The thesis is built on novel research consisting of three papers and a monograph-type chapter. In the first paper we calculate the flux of high energy neutrinos coming from cosmic ray cascades in the solar atmosphere and investigate the role it plays as a background in solar dark matter searches. In the second paper we consider dark matter annihilating into long-lived mediators in the Sun, which leads to interesting new detection possibilities. A third paper explores more generally the fluxes of secondary particles from dark matter annihilations that are searched for in indirect detection. We look at the effects of changing the Monte Carlo event generator that generates the fluxes and of having polarized final states in the annihilations. Finally, we consider in a monograph-type chapter the production of dark matter in the early Universe through the freeze-out mechanism, looking at effects of higher order corrections in the calculation of the relic abundance in the minimal supersymmetric standard model.

  • 3.
    Niblaeus, Carl
    Stockholm University, Faculty of Science, Department of Physics.
    The Sun as a laboratory for particle physics2017Licentiate thesis, comprehensive summary (Other academic)
    Abstract [en]

    In the paper attached to this thesis, Paper I, we have calculated the flux of neutrinos that emanate from cosmic ray collisions in the solar atmosphere. These neutrinos are created in the cascades that follow the primary collision and can travel from their production point to a detector on Earth, interacting with the solar material and oscillating on the way. The motivation is both a better understanding of the cosmic ray interactions in the solar environment but also the fact that this neutrino flux presents an almost irreducible background for the searches for neutrinos from annihilations between dark matter particles in the Sun’s core.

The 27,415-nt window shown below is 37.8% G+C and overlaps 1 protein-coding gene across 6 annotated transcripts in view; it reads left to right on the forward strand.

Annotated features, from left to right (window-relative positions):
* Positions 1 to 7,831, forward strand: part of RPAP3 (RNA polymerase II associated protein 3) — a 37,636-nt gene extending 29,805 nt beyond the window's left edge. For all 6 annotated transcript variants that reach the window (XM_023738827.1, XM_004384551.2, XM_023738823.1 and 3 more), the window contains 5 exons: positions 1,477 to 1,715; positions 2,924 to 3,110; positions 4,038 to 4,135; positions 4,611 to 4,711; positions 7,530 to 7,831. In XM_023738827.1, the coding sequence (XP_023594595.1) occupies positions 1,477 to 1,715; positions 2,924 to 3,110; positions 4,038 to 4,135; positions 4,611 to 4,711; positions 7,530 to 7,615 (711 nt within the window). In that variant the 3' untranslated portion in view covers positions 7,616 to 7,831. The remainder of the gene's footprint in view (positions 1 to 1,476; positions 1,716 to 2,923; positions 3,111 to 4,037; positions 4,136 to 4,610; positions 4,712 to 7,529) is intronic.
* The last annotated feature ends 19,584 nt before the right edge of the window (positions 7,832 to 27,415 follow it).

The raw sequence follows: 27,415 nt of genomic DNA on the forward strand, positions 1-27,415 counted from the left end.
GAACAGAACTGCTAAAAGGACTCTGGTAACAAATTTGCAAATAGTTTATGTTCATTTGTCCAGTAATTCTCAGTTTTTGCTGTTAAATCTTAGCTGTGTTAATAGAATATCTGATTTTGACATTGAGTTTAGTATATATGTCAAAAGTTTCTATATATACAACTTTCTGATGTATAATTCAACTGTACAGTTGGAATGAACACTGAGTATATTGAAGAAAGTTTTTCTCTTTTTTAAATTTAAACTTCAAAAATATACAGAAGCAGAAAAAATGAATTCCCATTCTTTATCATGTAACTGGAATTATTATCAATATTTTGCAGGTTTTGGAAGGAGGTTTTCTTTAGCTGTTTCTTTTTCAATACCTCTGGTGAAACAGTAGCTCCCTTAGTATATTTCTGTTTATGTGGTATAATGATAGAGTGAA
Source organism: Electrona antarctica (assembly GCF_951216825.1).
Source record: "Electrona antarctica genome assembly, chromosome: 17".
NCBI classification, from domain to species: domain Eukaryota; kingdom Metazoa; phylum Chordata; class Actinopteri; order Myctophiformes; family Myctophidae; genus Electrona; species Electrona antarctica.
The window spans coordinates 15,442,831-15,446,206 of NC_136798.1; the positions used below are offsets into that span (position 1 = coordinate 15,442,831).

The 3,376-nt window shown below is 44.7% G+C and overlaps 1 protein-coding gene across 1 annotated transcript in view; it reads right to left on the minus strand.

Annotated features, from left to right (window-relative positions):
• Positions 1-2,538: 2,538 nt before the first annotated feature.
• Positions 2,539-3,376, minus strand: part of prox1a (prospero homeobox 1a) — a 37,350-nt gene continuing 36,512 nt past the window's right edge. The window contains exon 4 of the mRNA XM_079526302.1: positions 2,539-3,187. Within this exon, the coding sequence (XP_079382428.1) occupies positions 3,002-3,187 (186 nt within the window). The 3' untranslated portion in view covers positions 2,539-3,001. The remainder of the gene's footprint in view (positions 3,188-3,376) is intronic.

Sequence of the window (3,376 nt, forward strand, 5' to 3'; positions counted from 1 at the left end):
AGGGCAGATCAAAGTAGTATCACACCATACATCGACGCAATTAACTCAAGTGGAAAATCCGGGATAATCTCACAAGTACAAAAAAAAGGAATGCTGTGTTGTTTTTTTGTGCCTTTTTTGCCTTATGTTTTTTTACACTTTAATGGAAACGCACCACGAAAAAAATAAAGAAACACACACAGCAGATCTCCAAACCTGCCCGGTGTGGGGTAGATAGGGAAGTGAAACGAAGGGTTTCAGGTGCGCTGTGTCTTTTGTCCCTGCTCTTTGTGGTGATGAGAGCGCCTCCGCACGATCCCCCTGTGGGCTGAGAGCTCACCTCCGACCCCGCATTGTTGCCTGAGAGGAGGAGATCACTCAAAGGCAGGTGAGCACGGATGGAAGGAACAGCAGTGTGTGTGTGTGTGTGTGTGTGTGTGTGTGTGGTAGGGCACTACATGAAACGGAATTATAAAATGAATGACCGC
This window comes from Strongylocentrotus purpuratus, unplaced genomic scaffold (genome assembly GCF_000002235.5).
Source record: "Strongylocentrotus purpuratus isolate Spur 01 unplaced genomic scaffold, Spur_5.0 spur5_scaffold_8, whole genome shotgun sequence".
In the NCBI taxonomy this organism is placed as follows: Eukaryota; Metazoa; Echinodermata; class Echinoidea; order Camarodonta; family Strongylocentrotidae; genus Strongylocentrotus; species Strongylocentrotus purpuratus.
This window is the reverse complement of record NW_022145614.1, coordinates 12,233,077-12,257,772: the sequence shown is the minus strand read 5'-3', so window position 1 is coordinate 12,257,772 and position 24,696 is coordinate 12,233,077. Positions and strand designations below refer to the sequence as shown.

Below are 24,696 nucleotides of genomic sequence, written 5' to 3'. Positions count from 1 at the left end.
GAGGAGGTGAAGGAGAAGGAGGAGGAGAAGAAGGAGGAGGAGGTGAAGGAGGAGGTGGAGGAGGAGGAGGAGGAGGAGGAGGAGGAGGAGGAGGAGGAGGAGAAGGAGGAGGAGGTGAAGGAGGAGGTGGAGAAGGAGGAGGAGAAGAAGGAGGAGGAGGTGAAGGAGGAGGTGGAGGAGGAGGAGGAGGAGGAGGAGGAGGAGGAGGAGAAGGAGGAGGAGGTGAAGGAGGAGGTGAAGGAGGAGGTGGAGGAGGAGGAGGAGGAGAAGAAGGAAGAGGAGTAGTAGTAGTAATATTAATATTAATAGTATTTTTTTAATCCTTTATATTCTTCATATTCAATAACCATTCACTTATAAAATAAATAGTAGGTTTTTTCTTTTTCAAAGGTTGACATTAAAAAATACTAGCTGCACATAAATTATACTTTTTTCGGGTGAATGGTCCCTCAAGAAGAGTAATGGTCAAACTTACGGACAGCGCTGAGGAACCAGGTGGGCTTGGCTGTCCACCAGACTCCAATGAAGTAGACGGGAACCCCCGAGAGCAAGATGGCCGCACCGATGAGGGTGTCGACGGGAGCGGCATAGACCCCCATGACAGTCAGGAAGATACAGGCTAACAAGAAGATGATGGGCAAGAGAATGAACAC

This interesting connection between neutrinos and dark matter make use of the Sun as a laboratory to investigate new models of particle physics. If dark matter consists of weakly interacting massive particles (WIMPs), the Sun will sweep up some of these WIMPs when it moves through the halo of dark matter that our galaxy lies in. These WIMPs will become gravitationally bound to the Sun and over time accumulate in the Sun’s core. In most models WIMPs can annihilate to Standard Model particles when encountering each other. The only particle that can make it out of the Sun without being absorbed is the neutrino. The buildup of WIMPs in the solar interior can therefore lead to a detectable flux of neutrinos.

    Neutrino telescopes therefore search for an excess of neutrinos from the Sun. To be able to ensure that a detected flux is in fact coming from dark matter annihilations one must properly account for all other sources of neutrinos. At higher energies these are primarily neutrinos created in energetic collisions between cosmic rays and particles in the Earth’s atmosphere, but also the solar atmospheric neutrinos. The latter will be tougher to disentangle from a WIMP signal since they also come from the Sun.